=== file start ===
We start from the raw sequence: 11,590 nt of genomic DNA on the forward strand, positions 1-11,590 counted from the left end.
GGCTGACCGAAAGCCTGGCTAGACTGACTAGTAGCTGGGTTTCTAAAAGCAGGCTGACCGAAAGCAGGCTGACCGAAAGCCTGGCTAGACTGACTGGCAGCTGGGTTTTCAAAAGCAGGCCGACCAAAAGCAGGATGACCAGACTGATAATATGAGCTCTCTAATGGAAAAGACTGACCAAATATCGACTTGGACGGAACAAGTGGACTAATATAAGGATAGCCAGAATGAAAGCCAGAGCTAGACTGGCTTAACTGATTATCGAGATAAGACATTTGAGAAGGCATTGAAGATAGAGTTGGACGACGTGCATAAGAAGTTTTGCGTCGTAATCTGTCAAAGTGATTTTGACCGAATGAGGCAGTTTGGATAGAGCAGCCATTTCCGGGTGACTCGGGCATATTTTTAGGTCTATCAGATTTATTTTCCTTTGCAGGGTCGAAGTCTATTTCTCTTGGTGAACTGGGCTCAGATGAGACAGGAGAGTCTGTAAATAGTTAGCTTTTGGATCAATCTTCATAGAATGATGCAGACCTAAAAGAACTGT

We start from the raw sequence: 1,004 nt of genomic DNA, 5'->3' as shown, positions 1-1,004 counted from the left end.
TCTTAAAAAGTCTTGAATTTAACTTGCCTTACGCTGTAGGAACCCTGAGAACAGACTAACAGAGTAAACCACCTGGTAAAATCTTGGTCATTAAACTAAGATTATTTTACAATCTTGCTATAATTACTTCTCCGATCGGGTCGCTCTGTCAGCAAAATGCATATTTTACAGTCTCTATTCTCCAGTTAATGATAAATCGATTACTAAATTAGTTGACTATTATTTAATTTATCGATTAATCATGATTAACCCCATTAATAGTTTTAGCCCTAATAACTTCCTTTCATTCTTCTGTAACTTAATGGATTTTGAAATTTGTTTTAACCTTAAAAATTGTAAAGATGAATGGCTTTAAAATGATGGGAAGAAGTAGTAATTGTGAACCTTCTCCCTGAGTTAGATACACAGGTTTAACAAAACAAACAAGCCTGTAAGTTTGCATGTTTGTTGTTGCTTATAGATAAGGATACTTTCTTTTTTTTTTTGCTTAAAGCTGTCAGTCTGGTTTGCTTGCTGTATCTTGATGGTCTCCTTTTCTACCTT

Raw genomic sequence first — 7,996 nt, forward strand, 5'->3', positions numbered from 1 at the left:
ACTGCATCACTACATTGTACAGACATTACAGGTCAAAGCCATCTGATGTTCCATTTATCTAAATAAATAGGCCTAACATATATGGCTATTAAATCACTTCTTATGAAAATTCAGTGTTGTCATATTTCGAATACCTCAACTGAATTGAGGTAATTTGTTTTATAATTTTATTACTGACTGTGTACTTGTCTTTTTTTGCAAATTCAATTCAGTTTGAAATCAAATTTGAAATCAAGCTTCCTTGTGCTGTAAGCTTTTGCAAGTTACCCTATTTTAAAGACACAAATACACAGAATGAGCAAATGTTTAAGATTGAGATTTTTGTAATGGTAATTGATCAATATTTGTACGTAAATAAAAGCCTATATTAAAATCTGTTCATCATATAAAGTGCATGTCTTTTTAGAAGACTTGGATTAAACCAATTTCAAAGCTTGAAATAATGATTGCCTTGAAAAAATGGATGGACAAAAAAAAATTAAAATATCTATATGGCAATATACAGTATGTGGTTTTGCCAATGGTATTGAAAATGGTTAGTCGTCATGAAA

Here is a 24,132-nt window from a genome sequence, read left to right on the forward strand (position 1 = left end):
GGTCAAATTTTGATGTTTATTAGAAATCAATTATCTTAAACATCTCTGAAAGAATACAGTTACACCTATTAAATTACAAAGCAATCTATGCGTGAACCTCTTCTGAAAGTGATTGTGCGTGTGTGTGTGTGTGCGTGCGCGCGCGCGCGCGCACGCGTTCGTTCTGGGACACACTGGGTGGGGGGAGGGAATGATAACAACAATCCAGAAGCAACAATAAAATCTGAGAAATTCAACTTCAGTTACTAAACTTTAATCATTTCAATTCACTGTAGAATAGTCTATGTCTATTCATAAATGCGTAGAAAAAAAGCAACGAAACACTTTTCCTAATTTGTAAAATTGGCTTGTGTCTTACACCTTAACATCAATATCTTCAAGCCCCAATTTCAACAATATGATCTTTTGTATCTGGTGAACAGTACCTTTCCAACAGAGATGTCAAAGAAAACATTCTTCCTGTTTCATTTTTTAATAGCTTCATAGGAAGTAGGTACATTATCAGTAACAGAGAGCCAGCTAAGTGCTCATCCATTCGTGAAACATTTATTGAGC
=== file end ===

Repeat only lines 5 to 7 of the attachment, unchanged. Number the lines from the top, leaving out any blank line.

Raw genomic sequence first — 7,996 nt, forward strand, 5'->3', positions numbered from 1 at the left:
ACTGCATCACTACATTGTACAGACATTACAGGTCAAAGCCATCTGATGTTCCATTTATCTAAATAAATAGGCCTAACATATATGGCTATTAAATCACTTCTTATGAAAATTCAGTGTTGTCATATTTCGAATACCTCAACTGAATTGAGGTAATTTGTTTTATAATTTTATTACTGACTGTGTACTTGTCTTTTTTTGCAAATTCAATTCAGTTTGAAATCAAATTTGAAATCAAGCTTCCTTGTGCTGTAAGCTTTTGCAAGTTACCCTATTTTAAAGACACAAATACACAGAATGAGCAAATGTTTAAGATTGAGATTTTTGTAATGGTAATTGATCAATATTTGTACGTAAATAAAAGCCTATATTAAAATCTGTTCATCATATAAAGTGCATGTCTTTTTAGAAGACTTGGATTAAACCAATTTCAAAGCTTGAAATAATGATTGCCTTGAAAAAATGGATGGACAAAAAAAAATTAAAATATCTATATGGCAATATACAGTATGTGGTTTTGCCAATGGTATTGAAAATGGTTAGTCGTCATGAAA

Here is a 24,132-nt window from a genome sequence, read left to right on the forward strand (position 1 = left end):